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EuroAuto: FEA for Coatings

When utilizing finite element analysis (FEA) it is possible to simulate a design concept and determine its real-world behavior under a number of different factors.

When utilizing finite element analysis (FEA) it is possible to simulate a design concept and determine its real-world behavior under a number of different factors. It facilitates the prediction of fluid flow, heat and mass transfer, chemical reactions, and related phenomena. Providing excellent visual aids and simulations for human analysis, FEA can be used to certify a product, reduce the need for prototyping, and eliminate the need for expensive and time-consuming trial-and-error testing. Ultimately it means that the product life of a component can be accurately predicted.

Structural analysis is the most common FEA method. It simulates the application of varying “stresses” to a design concept. Every component has what is termed a “stress threshold” beyond which the component undergoes a permanent change in shape such as buckling. After analyzing the design concept, the data is used to optimize the design for maximum efficiency and one that functions efficiently throughout the period it is required to, under various boundary conditions—heat, stress and vibration—and can be manufactured at minimum cost. Thermal analysis is used to determine the temperature distribution, heat accumulation or dissipation, and other related thermal quantities such as an object’s conductivity, radiation and convection. FEA is of particular importance to engineers because as an object heats up or cools down, its material properties change, influencing the structure and product life of the component.

One company at the forefront of FEA methodology is HNK Tech which has research links in South Korea and the Innovative Manufacturing Research Centre (IMRC) at the UK’s Bath University. “Dr. Hyun Jeon, who started HNK Tech Europe two years ago, developed this unique electroplating simulation technology,” says company director Stephanie Pakenham. After graduating in South Korea, he came to the UK to do his PhD, where he researched and developed the product at Bath University. This led to his starting the company, almost as a spin-off, although it is quite separate from the university. “We have close links to the university but we are not part of it,” says Pakenham. HNK Tech Europe provides its clients with complete FEA solutions which can either be delivered as a consultancy service or as a bespoke software application. In an upgrade to its services, it has now developed a simulation process that it considers unique.

Electroplating is an essential part in the finishing process of manufactured products, but more often than not, costly trial-and-error, grinding and polishing methods are employed to achieve uniformity. FEA simulation of this process is a way to solve this problem. This is achieved by mapping the current density field using finite element methods to determine the amount deposited on the discrete parts of the component. However, one of the difficulties is the skill level involved in FEA analysis but HNK Tech Europe claims that its customized user interface (CUI) is a solution as only limited training is needed to be able to build a FEA model. The component is modeled on the variables, for example, voltage and conductivity, that have been entered via the CUI with the mesh then applied to create the elements to be analyzed. FEA then occurs on the component, creating a density model of the deposited material. The results are reviewed and if required, the engineer can then re-run the model again, changing the variables in order to achieve greater uniformity.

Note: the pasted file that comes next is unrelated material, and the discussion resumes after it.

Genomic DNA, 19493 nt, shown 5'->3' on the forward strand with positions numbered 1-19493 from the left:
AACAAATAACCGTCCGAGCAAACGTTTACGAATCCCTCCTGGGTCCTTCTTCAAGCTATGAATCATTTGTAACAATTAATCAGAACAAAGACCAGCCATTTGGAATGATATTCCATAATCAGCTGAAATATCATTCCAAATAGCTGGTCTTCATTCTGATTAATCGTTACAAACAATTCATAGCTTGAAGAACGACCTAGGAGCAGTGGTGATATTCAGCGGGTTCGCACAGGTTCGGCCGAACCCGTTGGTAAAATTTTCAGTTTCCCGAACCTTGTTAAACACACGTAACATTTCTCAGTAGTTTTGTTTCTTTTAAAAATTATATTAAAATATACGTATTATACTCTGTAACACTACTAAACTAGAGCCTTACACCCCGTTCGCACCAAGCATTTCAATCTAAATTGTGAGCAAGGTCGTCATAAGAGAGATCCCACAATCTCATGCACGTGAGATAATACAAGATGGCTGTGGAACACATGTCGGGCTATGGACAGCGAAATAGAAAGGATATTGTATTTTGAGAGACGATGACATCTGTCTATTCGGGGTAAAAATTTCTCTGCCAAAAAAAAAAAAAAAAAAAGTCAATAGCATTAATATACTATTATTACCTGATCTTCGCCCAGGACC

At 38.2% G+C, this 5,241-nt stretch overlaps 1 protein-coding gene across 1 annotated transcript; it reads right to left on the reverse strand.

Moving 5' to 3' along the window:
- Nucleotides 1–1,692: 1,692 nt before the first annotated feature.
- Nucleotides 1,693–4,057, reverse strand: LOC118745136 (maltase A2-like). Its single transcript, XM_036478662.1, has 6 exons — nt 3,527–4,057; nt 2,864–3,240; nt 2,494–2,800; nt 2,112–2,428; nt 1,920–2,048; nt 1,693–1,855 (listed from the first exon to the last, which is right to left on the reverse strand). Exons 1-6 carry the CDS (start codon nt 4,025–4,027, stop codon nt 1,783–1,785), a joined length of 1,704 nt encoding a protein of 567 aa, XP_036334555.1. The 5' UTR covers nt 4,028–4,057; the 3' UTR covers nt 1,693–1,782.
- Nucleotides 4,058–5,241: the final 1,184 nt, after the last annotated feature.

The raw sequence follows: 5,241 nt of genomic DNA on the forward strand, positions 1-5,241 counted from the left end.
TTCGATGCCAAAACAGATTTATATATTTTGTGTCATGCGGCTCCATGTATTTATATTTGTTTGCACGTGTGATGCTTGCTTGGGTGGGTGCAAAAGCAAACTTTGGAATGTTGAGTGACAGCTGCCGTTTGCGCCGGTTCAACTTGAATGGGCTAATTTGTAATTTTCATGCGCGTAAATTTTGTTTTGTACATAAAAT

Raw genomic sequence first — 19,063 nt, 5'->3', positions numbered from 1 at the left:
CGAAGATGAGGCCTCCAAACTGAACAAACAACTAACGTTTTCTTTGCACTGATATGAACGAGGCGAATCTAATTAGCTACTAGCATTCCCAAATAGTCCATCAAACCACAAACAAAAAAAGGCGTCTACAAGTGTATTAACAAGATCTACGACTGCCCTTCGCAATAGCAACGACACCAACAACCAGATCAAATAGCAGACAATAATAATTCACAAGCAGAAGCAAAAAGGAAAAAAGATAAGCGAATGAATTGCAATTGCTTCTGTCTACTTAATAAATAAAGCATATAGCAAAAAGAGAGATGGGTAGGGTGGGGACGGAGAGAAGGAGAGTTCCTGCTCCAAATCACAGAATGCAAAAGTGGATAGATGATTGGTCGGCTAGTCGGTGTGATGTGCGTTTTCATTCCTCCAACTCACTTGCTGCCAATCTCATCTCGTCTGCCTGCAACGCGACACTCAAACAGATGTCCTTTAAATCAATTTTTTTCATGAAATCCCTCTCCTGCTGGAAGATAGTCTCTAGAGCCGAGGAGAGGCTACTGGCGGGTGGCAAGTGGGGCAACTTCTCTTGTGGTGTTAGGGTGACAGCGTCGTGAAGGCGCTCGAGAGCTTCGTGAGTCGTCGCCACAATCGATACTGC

As well as providing CUI for electroplating, HNK Tech also has the technology to provide highly accurate uniformity for other plating methods including PVD, plasma, plastic and spray coatings but not titanium. “What we start by doing is to analyze the company’s coatings set up and how it works,” says Jonathan Ridley, a marketing executive at HNK Tech Europe. He says that when they analyze how well a company is performing its coating operations, they typically find that the thickness and accuracy is 60% to 80% across the component. “We claim that with our process those figures are increased to 95% and that we can guarantee that the component is almost perfectly coated both in uniformity in thickness and accuracy.” HNK Europe either sells software or performs consultancy services.

A good area for automotive applications is in bearings and piston rings, says Pakenham. “It is not just about which coating should be used where, but the level and degree of coating that needs to be applied to a particular component. It can be used by the manufacturers to improve the quality of their products and because of the simulation, the actual process and even the factory layout can be changed to accommodate what has been learned about the coating process.

“However, wherever a vehicle is coated, whether it is the body frame or individual coatings, our coatings simulation technology will help the OEM save both time and money,” claims Pakenham. 

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